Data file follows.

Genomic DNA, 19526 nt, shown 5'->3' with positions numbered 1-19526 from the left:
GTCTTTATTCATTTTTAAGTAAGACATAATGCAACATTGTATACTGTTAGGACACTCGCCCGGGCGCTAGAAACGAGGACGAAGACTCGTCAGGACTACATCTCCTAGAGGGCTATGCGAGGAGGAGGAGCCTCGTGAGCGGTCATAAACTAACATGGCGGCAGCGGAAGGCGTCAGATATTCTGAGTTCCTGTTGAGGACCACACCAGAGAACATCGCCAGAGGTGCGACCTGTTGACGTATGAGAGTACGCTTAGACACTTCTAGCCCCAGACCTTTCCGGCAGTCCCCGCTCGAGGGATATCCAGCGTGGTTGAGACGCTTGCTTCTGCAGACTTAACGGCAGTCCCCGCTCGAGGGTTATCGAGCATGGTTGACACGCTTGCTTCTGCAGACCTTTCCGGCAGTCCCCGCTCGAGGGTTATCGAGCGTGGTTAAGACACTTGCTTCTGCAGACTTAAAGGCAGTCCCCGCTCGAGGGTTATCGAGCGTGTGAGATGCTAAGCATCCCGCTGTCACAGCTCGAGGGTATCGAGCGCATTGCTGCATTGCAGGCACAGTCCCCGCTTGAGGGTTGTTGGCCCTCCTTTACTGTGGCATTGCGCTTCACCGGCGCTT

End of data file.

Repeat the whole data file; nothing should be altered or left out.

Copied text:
Genomic DNA, 19526 nt, shown 5'->3' with positions numbered 1-19526 from the left:
GTCTTTATTCATTTTTAAGTAAGACATAATGCAACATTGTATACTGTTAGGACACTCGCCCGGGCGCTAGAAACGAGGACGAAGACTCGTCAGGACTACATCTCCTAGAGGGCTATGCGAGGAGGAGGAGCCTCGTGAGCGGTCATAAACTAACATGGCGGCAGCGGAAGGCGTCAGATATTCTGAGTTCCTGTTGAGGACCACACCAGAGAACATCGCCAGAGGTGCGACCTGTTGACGTATGAGAGTACGCTTAGACACTTCTAGCCCCAGACCTTTCCGGCAGTCCCCGCTCGAGGGATATCCAGCGTGGTTGAGACGCTTGCTTCTGCAGACTTAACGGCAGTCCCCGCTCGAGGGTTATCGAGCATGGTTGACACGCTTGCTTCTGCAGACCTTTCCGGCAGTCCCCGCTCGAGGGTTATCGAGCGTGGTTAAGACACTTGCTTCTGCAGACTTAAAGGCAGTCCCCGCTCGAGGGTTATCGAGCGTGTGAGATGCTAAGCATCCCGCTGTCACAGCTCGAGGGTATCGAGCGCATTGCTGCATTGCAGGCACAGTCCCCGCTTGAGGGTTGTTGGCCCTCCTTTACTGTGGCATTGCGCTTCACCGGCGCTT